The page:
As well as running sculpture workshops and events, TBSSS sculptors also regularly work with organisations, businesses and individuals on sculpture commissions. Sculptor Peter Lewis recently completed a large commission, here’s an article Peter wrote about the work.
“In 2011, I had launched myself into the world of public sculpture having just completed my first commission. It was a life size bronze sculpture of a German shepherd dog for the K9 Memorial at Tahmoor, NSW. I came to realise through that commission that there was a lot that I needed to learn about public commissions. In the following year an opportunity came for a scholarship in the Emerging Sculptors Program with TBSSS and I was successful in getting a place. My aim was to learn more about public sculpture and hopefully get a large scale commission. It must have been my lucky year as I actually managed to get involved in two commissions for large scale works during the programme through TBSSS.
Transition – Green Square School, Waterloo: The first commission was for Green Square School, Waterloo. Fellow sculptor, Susann Taylor (also a participant of the Emerging Sculptors Programme) and I were both eager to be part of this project jointly collaborated with students of the school to produce a 3.5m tall abstract stainless steel sculpture titled ‘Transition’.
The Story of St Patrick – Holy Cross College, Ryde: The second commission which arose later that year was from the Holy Cross College at Ryde, NSW. The brief was for a large scale relief sculpture of St Patrick which manifests the enormous energy of the man expressed in a contemporary manner. My concept for this commission was a suite of sculptures comprising a single large icon of St Patrick 3m tall supported by 4 small icons telling the life story of a remarkable man taken captive in his youth into slavery in Ireland. He eventually escaped his captors and would later return to Ireland and become St Patrick, the patron saint of Ireland.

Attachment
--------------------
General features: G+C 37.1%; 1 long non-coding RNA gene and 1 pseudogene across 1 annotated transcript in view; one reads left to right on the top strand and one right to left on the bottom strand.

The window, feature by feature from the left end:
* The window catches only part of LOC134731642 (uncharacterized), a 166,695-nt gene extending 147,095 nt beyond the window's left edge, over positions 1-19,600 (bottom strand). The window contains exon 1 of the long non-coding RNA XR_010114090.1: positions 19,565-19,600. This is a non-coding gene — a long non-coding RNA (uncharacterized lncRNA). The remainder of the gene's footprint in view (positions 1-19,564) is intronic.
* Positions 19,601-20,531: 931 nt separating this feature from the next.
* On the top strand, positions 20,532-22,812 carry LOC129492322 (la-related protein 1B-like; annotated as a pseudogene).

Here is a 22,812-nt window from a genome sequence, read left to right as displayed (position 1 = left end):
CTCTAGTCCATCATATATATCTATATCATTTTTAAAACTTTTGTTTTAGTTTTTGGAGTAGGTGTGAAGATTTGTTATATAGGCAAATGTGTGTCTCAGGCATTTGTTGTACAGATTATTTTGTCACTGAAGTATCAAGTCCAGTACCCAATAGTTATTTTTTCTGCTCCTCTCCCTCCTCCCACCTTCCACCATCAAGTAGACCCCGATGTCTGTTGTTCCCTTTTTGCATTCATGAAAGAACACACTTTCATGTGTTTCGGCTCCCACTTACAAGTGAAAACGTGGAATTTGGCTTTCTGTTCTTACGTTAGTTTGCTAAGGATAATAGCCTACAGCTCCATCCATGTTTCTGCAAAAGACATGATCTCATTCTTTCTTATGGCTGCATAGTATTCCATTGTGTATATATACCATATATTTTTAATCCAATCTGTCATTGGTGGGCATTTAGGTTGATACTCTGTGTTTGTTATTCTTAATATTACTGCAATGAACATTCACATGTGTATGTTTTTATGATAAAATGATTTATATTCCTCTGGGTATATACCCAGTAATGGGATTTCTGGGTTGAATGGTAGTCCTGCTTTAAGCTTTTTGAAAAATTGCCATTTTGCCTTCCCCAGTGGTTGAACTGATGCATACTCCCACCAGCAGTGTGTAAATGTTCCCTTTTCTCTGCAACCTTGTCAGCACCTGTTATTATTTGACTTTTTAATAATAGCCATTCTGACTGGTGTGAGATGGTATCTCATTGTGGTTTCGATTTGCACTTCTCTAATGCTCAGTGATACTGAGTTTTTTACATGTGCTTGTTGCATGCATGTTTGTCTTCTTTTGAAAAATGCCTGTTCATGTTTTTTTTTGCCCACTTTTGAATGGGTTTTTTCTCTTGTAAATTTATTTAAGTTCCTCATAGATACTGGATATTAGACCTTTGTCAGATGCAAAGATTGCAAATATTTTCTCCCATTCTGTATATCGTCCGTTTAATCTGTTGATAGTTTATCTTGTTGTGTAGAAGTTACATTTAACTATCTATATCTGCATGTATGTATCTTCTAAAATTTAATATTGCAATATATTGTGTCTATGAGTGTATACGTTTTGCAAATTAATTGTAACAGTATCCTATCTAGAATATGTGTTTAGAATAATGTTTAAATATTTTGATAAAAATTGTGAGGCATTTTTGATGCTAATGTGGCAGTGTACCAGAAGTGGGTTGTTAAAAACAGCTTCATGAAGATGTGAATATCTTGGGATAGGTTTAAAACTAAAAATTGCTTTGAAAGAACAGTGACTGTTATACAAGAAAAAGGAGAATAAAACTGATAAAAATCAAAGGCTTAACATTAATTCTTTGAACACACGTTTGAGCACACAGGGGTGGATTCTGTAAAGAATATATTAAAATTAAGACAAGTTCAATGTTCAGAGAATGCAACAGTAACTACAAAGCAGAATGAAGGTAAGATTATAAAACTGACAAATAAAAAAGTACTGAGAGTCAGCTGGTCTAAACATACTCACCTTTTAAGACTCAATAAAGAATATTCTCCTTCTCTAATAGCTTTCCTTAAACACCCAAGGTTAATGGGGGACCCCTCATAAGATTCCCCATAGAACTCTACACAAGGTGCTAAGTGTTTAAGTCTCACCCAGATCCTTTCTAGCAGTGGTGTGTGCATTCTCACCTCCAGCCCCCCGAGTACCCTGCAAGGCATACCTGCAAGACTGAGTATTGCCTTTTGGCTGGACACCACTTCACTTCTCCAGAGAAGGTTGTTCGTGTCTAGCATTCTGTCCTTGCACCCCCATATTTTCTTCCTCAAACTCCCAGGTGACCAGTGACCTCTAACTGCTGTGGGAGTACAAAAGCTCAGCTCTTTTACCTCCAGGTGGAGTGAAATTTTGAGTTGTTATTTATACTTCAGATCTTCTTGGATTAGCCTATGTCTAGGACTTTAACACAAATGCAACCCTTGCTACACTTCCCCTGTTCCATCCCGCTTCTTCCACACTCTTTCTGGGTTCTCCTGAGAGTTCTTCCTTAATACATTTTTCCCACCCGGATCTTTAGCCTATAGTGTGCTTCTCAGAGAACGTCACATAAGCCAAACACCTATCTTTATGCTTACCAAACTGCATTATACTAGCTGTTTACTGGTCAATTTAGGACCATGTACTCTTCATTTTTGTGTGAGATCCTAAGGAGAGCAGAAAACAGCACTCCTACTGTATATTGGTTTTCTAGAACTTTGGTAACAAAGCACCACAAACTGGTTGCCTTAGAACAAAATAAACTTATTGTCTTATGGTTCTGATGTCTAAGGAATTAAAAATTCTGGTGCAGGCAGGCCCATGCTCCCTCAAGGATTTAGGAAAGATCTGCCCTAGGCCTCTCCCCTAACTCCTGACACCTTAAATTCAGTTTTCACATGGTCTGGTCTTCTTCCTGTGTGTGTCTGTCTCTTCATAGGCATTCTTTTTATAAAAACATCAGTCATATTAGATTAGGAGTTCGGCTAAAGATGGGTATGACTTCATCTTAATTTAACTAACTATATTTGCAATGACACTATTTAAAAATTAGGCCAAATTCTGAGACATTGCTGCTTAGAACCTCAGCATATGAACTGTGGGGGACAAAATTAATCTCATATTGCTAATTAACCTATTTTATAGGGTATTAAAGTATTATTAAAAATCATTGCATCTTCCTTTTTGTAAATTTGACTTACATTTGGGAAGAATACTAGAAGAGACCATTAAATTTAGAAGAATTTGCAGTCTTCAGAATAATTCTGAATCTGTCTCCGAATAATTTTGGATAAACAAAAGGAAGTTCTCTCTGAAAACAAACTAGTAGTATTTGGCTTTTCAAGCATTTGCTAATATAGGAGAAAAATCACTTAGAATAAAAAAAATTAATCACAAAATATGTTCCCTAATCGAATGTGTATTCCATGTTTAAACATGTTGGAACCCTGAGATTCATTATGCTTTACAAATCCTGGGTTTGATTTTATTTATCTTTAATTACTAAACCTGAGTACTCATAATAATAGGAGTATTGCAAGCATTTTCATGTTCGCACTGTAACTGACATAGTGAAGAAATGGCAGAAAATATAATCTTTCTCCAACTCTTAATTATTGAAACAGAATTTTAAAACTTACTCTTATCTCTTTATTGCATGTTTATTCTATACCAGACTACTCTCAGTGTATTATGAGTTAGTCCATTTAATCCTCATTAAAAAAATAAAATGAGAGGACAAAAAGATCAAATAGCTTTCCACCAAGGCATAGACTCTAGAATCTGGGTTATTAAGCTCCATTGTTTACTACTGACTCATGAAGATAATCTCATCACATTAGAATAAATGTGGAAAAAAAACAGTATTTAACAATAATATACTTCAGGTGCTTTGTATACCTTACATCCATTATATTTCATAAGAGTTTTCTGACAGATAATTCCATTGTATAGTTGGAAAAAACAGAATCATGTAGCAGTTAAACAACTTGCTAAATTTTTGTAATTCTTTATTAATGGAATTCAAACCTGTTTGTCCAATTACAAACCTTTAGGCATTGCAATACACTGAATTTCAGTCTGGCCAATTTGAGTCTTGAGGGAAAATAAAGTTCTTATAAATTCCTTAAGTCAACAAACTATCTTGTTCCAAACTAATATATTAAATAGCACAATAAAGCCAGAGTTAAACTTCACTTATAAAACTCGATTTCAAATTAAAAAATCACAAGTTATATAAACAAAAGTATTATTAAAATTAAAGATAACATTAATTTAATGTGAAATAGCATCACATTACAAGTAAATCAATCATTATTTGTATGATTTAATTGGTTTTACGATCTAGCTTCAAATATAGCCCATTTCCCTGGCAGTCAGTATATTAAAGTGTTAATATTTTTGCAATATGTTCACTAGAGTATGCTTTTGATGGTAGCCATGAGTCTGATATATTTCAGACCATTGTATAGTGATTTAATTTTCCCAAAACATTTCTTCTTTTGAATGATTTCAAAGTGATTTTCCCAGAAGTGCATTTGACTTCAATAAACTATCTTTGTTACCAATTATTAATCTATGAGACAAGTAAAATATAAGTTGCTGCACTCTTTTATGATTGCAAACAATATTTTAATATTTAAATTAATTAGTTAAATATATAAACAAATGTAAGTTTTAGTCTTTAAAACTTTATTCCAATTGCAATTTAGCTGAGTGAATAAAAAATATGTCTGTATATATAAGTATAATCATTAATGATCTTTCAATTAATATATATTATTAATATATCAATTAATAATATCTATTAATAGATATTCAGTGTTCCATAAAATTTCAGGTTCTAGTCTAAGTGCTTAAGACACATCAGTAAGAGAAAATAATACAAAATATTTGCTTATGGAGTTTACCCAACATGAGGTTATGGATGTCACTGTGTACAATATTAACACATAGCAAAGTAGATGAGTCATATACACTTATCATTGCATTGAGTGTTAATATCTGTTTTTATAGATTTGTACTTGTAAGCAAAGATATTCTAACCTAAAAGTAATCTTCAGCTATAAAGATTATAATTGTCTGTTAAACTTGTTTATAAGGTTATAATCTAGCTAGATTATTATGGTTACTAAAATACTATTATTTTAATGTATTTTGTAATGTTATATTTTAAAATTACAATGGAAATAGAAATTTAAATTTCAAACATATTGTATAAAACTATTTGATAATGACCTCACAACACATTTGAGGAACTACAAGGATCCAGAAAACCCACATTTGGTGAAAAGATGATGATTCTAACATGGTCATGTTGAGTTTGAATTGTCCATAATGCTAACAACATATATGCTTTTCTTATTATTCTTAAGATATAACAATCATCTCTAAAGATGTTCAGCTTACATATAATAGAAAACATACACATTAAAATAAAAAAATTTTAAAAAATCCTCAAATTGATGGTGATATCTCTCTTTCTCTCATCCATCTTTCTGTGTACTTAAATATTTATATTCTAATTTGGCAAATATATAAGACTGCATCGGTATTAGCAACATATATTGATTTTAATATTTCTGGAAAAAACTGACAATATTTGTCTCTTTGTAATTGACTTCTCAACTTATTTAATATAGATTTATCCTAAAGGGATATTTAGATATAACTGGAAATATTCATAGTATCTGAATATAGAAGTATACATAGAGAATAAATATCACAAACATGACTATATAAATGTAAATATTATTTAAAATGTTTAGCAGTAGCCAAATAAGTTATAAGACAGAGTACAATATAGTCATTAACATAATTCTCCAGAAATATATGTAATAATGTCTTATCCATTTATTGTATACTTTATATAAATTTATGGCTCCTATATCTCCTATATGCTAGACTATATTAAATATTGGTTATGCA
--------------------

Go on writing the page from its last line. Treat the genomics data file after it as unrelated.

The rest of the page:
My design proposal was selected for the commission and I began to developing the maquettes into the large scale works. Using the grid system of enlarging, I produced design patterns for the structures of the works.The smaller icons did not present any difficulties. However, the 3m tall large icon was another matter. As my studio was not tall enough to stand the work vertically it was necessary to think laterally. I constructed two work platforms which could be bolted together into one large platform with the ability to tilt sideways for a horizontal viewing of my work. This allowed me to model the relief work in two halves in a vertical position on each of work platforms. I could then join and tilt the platform side ways to view the sculpture as one complete work. At regular intervals I would photographed my progress of the complete sculpture and vertically rotated the image on my computer for critical viewing and analysis.This process worked well for me and all works were successfully completed in time for bronze casting.
I am most grateful to Chair Margo Hoekstra and TBSSS for giving me the opportunity to participate in both commissions and for all her help throughout the projects. I am also grateful to Adam Taylor, Principal of the Holy Cross College for awarding me the St Patrick commission and to Br Mark Ryan for his invaluable input into the religious aspects of the works.
The suite of sculptures were officially unveiled on St Patrick’s Day 2016 and stand at the gates as a visual relating the Story of St Patrick to students and passers by.”